What the alleged Saudi hack of Jeff Bezos says about the encryption debate

January 22, 2020, 1:30 PM UTC

The hacking of Jeff Bezos’s smartphone, allegedly executed via the personal WhatsApp account of Saudi Crown Prince Mohammed bin Salman (a charge the Saudis deny), comes at an interesting time in the encryption debate.

That evergreen discussion has flared up yet again in recent weeks, thanks to attempts by the U.S. administration to secure easier access for investigators to people’s confidential smartphone data.

In an echo of the debate several years ago around the iPhone used by one of the San Bernardino terrorists, Attorney General William Barr and President Donald Trump have both attacked Apple for not unlocking iPhones belonging to alleged Pensacola killer Mohammed Saeed Alshamrani. And on Tuesday Reuters reported that the FBI convinced Apple to back away from plans to let users securely encrypt their iCloud backups.

These are just the latest episodes in a heated conversation that has been running since the 1990s—with technologists generally being on the winning side. But the details of the Bezos hack highlight an important fact: even with strong, “end-to-end” encryption in place, those with the means and motivation to access private data will often still get their way.

The term “end-to-end” refers to systems where the encryption of outgoing messages and decryption of incoming messages take place on the correspondents’ phones or computers. The provider of such a service, whether that’s Apple or WhatsApp, doesn’t get to read the information that passes through its servers—that privilege is only afforded to those on either end of the conversation.

This is a hugely valuable feature for those who wish to communicate privately, because they know that anyone who accesses that data while it’s in transit—whether it’s law enforcement or someone hacking into the systems of the telecoms carrier or messaging service provider—won’t come away with anything readable.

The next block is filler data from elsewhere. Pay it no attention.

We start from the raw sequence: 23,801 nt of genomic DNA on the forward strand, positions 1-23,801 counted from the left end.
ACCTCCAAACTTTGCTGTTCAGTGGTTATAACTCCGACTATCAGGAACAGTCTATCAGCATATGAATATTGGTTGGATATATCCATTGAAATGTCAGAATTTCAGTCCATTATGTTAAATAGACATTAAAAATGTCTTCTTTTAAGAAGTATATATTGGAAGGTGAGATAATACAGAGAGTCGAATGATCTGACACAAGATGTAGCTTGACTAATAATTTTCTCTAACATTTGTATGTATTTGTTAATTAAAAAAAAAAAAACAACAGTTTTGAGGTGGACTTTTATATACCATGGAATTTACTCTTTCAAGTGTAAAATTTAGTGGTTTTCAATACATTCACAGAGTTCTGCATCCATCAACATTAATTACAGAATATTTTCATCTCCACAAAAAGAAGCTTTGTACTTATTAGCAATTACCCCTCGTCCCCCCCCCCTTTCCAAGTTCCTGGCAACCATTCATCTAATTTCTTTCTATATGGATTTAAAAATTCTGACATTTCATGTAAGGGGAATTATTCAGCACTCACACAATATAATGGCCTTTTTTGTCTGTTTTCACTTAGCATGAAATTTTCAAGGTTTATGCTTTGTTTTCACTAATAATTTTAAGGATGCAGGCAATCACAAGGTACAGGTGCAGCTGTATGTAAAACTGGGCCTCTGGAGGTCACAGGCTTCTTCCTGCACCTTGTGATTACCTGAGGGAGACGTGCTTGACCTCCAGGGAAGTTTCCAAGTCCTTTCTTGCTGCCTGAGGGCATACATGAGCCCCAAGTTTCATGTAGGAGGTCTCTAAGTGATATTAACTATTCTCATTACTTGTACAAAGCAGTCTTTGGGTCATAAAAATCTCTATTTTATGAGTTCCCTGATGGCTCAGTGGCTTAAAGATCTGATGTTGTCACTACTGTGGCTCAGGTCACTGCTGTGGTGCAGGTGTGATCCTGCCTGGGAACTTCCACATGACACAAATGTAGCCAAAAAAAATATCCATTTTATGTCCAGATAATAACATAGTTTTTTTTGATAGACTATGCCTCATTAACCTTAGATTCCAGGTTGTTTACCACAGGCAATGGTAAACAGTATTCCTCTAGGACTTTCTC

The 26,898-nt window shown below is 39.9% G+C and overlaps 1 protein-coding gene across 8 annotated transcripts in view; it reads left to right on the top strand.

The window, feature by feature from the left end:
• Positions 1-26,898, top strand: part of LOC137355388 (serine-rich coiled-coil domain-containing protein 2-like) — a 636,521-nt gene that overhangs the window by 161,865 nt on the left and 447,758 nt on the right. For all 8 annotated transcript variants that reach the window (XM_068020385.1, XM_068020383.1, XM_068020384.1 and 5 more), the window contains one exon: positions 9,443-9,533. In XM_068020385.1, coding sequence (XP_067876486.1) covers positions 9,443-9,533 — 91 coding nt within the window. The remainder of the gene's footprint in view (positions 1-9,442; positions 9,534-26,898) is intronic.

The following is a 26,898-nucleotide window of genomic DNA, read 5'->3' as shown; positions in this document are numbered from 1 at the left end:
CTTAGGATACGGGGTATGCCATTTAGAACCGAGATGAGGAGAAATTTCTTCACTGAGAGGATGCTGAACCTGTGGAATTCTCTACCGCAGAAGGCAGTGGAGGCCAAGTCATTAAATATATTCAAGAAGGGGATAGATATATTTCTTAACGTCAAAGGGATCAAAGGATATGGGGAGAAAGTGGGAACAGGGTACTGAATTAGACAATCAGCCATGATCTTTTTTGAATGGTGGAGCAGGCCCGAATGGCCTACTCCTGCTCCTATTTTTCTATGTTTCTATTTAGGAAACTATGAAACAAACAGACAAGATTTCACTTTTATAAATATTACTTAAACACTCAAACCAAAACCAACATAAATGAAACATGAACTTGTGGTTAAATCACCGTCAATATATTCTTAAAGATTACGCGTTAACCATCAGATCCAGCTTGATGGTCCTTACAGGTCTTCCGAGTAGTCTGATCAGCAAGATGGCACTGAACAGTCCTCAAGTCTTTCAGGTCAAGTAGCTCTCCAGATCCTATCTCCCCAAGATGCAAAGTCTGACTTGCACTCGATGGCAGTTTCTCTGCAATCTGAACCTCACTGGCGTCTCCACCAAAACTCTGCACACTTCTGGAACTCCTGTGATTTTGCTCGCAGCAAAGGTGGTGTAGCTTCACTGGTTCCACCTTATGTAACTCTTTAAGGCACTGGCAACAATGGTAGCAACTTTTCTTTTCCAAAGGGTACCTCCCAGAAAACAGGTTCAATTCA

However, if someone can remotely hack into the user’s phone or computer, then all bets are off—they get to see what the user types and sees on their screen, which is of course perfectly legible.

Law enforcement and spy agencies know this, and so do lawmakers. Look at a piece of legislation such as the U.K.’s Investigatory Powers Act of 2016, and you will find language empowering security services to bug people’s devices, with tech firms’ support—the focus isn’t so much on breaking encryption as it is on bypassing it.

The Bezos case illustrates the point splendidly. According to the forensic analysis that blamed the crown prince for infecting the Amazon chief’s phone, the spyware-laden video file came via WhatsApp—a messaging service that features full end-to-end encryption. No matter; once the hack was perpetrated, gigabytes of data were there for the taking.

Spyware of this kind, developed by companies such as Israel’s NSO Group—which last year denied having anything to do with the Bezos hack—is supposed to be used only by governments and security services going about their usual business.

But different governments have different motivations, and commercial spyware has been linked to countless cases of journalists or dissidents being surveilled, tortured and killed. The United Nations’ surveillance expert, David Kaye, last year urged governments to declare a moratorium on the sale and use of such systems, to no avail.

Kaye reiterated that point Wednesday in a joint statement with Agnes Callamard, the U.N.’s special rapporteur on summary executions and extrajudicial killings. “Surveillance through digital means must be subjected to the most rigorous control, including by judicial authorities and national and international export control regimes, to protect against the ease of its abuse,” they said. 

In any case, these tools are readily available on the black market. There is no likelihood of the spyware trade being reined in any time soon. And as security expert Alan Woodward told the BBC in relation to the Bezos incident, such a hack is “horribly easy to do.”

Again, none of this is to say that encryption is useless; as a first line of defense, it remains invaluable. But if the world’s richest man—who no doubt takes security seriously—can find his defensive measures bypassed so effectively, then nobody with a motivated adversary is safe. And claims that investigators can’t do their job when faced with end-to-end encryption need to be taken with an enormous pinch of salt.

Editor’s note: This story was updated on Jan. 22, 2020 at 10:20 a.m. ET with additional information.

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